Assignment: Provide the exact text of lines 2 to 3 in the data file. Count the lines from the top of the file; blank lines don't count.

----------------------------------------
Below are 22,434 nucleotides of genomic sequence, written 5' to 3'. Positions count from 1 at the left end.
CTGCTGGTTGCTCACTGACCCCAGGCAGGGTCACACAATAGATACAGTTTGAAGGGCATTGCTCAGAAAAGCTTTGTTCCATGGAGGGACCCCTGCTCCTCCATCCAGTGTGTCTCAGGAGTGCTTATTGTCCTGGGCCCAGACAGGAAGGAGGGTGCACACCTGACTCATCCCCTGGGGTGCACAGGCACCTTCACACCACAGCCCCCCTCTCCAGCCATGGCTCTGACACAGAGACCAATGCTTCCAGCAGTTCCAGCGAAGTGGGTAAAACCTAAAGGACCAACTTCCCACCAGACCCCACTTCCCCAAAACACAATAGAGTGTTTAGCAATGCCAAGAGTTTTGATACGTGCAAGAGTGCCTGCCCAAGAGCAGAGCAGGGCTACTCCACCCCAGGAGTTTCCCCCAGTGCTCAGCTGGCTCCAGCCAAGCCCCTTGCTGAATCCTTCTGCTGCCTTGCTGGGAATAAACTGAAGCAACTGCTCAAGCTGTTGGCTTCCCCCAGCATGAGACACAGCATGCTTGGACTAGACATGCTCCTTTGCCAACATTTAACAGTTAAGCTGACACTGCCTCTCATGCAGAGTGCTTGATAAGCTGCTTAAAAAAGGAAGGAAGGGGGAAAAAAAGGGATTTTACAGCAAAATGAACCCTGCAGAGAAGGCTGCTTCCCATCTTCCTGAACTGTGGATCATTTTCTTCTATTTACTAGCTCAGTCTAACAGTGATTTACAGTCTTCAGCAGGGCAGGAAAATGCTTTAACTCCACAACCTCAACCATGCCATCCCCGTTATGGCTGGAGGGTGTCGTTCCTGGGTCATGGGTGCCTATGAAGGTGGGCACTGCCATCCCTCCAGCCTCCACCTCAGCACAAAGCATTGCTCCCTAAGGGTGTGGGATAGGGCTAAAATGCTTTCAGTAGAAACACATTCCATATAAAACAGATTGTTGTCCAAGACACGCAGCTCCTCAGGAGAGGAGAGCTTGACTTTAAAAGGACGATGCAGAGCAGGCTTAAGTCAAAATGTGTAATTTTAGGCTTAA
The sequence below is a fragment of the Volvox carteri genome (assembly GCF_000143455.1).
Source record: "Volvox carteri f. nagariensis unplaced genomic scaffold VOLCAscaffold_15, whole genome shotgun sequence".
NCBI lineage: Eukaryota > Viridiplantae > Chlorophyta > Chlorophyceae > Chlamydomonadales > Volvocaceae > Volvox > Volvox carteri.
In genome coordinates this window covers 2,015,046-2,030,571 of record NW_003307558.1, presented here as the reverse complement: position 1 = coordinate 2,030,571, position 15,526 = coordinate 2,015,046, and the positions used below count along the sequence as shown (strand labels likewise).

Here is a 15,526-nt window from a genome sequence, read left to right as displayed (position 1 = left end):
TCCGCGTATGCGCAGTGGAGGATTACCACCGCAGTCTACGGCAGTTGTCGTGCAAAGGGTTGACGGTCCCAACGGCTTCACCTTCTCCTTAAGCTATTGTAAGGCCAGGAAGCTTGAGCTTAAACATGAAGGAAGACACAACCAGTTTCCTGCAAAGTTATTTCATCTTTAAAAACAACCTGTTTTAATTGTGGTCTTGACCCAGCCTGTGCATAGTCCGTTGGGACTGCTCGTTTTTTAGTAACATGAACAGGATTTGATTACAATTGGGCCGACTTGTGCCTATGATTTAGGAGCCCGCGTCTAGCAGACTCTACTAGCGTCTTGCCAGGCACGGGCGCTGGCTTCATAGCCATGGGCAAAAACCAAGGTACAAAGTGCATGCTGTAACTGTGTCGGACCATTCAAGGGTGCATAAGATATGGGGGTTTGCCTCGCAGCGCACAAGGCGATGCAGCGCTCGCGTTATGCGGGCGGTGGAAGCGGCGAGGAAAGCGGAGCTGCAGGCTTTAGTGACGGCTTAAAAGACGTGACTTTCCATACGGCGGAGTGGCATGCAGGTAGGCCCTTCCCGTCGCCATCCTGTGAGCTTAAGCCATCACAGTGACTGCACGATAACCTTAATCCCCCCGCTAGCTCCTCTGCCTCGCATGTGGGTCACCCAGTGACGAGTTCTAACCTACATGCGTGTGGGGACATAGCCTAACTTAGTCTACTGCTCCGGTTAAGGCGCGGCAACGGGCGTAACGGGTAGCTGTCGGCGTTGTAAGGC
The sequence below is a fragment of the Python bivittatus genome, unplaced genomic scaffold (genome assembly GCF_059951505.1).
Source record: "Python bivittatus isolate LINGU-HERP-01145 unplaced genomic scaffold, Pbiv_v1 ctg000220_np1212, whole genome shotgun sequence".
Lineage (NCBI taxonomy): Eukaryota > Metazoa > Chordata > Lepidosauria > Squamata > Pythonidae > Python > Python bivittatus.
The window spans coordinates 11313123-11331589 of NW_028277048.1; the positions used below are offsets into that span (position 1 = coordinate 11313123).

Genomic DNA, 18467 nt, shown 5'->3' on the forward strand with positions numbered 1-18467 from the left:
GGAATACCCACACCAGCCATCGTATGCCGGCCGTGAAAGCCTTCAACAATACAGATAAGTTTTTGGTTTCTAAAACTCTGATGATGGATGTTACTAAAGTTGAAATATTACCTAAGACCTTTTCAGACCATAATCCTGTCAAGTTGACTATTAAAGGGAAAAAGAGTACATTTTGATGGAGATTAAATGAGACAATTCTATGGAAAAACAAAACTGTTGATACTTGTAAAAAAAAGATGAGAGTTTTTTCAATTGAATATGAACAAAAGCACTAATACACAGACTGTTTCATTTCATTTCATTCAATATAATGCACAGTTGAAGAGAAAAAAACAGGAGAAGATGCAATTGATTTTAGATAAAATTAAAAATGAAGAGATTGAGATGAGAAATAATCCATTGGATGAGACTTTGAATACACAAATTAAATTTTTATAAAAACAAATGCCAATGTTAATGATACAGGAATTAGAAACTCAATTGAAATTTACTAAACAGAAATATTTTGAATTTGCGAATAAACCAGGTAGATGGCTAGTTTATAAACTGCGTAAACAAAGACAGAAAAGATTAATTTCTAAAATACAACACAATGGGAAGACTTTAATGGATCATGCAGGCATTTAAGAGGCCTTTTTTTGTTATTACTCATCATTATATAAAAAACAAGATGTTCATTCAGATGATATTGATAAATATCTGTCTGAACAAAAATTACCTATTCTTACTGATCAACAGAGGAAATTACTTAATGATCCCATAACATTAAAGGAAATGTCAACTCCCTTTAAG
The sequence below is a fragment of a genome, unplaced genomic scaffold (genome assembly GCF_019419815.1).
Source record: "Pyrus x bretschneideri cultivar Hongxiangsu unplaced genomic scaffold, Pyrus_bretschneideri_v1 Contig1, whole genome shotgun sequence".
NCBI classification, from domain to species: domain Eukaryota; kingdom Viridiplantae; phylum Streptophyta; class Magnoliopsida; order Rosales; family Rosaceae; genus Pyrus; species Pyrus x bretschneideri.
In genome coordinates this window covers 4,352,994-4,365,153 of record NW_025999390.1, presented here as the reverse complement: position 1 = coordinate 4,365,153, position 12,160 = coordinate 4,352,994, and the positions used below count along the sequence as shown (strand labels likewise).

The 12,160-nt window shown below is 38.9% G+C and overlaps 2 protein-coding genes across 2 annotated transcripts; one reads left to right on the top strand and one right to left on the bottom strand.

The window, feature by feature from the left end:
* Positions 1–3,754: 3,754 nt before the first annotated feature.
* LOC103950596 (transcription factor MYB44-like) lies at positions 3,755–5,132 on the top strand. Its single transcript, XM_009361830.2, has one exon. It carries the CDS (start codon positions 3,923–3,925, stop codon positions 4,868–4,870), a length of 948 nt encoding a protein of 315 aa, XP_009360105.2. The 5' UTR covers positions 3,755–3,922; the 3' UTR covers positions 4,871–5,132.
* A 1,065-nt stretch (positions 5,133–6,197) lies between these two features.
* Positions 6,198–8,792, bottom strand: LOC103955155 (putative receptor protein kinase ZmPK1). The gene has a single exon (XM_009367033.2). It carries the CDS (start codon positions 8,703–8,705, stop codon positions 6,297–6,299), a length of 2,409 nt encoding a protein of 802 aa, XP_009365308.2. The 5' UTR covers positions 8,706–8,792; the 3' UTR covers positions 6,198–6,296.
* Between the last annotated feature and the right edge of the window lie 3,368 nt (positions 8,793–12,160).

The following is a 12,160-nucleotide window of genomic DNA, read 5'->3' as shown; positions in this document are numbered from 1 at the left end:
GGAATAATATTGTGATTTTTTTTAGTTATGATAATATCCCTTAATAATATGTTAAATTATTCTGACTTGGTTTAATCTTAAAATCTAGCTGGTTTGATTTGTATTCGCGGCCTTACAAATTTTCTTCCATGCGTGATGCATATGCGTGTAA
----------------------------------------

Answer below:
CTGCTGGTTGCTCACTGACCCCAGGCAGGGTCACACAATAGATACAGTTTGAAGGGCATTGCTCAGAAAAGCTTTGTTCCATGGAGGGACCCCTGCTCCTCCATCCAGTGTGTCTCAGGAGTGCTTATTGTCCTGGGCCCAGACAGGAAGGAGGGTGCACACCTGACTCATCCCCTGGGGTGCACAGGCACCTTCACACCACAGCCCCCCTCTCCAGCCATGGCTCTGACACAGAGACCAATGCTTCCAGCAGTTCCAGCGAAGTGGGTAAAACCTAAAGGACCAACTTCCCACCAGACCCCACTTCCCCAAAACACAATAGAGTGTTTAGCAATGCCAAGAGTTTTGATACGTGCAAGAGTGCCTGCCCAAGAGCAGAGCAGGGCTACTCCACCCCAGGAGTTTCCCCCAGTGCTCAGCTGGCTCCAGCCAAGCCCCTTGCTGAATCCTTCTGCTGCCTTGCTGGGAATAAACTGAAGCAACTGCTCAAGCTGTTGGCTTCCCCCAGCATGAGACACAGCATGCTTGGACTAGACATGCTCCTTTGCCAACATTTAACAGTTAAGCTGACACTGCCTCTCATGCAGAGTGCTTGATAAGCTGCTTAAAAAAGGAAGGAAGGGGGAAAAAAAGGGATTTTACAGCAAAATGAACCCTGCAGAGAAGGCTGCTTCCCATCTTCCTGAACTGTGGATCATTTTCTTCTATTTACTAGCTCAGTCTAACAGTGATTTACAGTCTTCAGCAGGGCAGGAAAATGCTTTAACTCCACAACCTCAACCATGCCATCCCCGTTATGGCTGGAGGGTGTCGTTCCTGGGTCATGGGTGCCTATGAAGGTGGGCACTGCCATCCCTCCAGCCTCCACCTCAGCACAAAGCATTGCTCCCTAAGGGTGTGGGATAGGGCTAAAATGCTTTCAGTAGAAACACATTCCATATAAAACAGATTGTTGTCCAAGACACGCAGCTCCTCAGGAGAGGAGAGCTTGACTTTAAAAGGACGATGCAGAGCAGGCTTAAGTCAAAATGTGTAATTTTAGGCTTAA
The sequence below is a fragment of the Volvox carteri genome (assembly GCF_000143455.1).